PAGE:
Roy Lichtenstein, ‘Still Life with Windmill’, 1974, Lougher Contemporary

Roy Lichtenstein (American, b. 1923) was a leading figure in the Pop art movement of the 1960s. Following a three-year stint in the army, Lichtenstein completed his degree at Ohio State University. While there, he met Hoyt L. Sherman, his professor and mentor who has been credited with influencing Lichtenstein’s future work. Shifting between cubism and expressionism, Lichtenstein’s oeuvre is characteristically marked by a highly stylized, comic book-like drawing, bright colors and very precise, graphic, compositions.

This beautiful screenprint by Roy Lichtenstein "Still Life with Windmill" is from his Six Still Lifes series. Lichtenstein had been making Still lifes for quite some time at this point in his career, such as the very popular Pop image "Sandwich and Soda." Lichtenstein approached this series very differently, as it marked the first time he deliberately explored them still lifes as a subject. One of six prints from the series, the Still Life with Windmill is particularly interesting as it has a wider scope, and includes both an indoor and outdoor scene, rather than a traditional close-up still life.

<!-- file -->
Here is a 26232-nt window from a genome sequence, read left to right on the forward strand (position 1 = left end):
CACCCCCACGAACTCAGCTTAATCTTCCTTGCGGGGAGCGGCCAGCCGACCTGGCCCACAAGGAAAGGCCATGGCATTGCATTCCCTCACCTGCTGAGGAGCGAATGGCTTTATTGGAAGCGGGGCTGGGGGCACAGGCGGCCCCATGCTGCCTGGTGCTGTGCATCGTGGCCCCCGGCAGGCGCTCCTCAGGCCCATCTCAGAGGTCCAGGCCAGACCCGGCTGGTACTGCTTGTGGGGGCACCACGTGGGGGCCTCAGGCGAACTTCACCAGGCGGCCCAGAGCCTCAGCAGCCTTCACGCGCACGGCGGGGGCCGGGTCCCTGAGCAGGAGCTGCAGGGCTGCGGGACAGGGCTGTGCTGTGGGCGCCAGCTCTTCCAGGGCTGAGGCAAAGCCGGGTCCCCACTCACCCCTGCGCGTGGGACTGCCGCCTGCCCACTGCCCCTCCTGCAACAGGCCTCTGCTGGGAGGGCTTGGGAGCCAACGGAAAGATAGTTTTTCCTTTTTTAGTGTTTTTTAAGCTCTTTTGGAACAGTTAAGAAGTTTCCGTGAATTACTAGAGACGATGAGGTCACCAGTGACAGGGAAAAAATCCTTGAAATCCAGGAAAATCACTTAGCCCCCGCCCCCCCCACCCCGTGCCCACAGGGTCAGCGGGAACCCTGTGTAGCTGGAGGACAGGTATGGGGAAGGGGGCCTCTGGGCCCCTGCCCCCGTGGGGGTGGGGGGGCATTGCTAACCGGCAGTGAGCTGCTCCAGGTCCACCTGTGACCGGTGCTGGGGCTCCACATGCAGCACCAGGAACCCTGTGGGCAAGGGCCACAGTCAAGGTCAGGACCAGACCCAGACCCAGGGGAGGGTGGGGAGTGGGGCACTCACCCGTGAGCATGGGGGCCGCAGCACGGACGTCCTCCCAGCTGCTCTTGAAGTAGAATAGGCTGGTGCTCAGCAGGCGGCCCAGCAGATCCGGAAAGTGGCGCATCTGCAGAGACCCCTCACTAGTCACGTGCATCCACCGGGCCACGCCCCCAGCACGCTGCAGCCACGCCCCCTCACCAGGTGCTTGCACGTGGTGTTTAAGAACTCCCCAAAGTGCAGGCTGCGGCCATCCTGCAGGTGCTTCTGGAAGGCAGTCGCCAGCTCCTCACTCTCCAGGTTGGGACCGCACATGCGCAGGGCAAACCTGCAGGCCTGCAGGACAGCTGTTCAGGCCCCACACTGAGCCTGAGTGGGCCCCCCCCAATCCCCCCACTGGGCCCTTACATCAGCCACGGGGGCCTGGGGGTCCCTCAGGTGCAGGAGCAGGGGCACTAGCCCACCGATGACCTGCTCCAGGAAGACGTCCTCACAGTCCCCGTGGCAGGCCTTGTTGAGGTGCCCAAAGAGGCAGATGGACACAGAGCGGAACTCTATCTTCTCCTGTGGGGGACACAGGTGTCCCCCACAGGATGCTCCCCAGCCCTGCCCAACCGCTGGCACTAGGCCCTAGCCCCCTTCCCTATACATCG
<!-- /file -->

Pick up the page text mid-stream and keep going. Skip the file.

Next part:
The work is from an edition of only 100 and is sold unframed. Further images and a condition report are available on request.

Signature: Numbered, signed [rf Lichtenstein], and dated ['74] in pencil, lower right. Blind stamp, lower right: [Styria Studio chop]. Stamped on verso, lower left, to right of blind stamp: [Copyright 1974 / By Roy Lichtenstein / Multiples, Inc. / & Castelli Graphics]

About Roy Lichtenstein

When American Pop artist Roy Lichtenstein painted Look Mickey in 1961, it set the tone for his career. This primary-color portrait of the cartoon mouse introduced Lichtenstein’s detached and deadpan style at a time when introspective Abstract Expressionism reigned. Mining material from advertisements, comics, and the everyday, Lichtenstein brought what was then a great taboo—commercial art—into the gallery. He stressed the artificiality of his images by painting them as though they’d come from a commercial press, with the flat, single-color Ben-Day dots of the newspaper meticulously rendered by hand using paint and stencils. Later in his career, Lichtenstein extended his source material to art history, including the work of Claude Monet and Pablo Picasso, and experimented with three-dimensional works. Lichtenstein’s use of appropriated imagery has influenced artists such as Richard Prince, Jeff Koons, and Raymond Pettibon.

American, 1923-1997, New York, New York, based in New York and Southampton, New York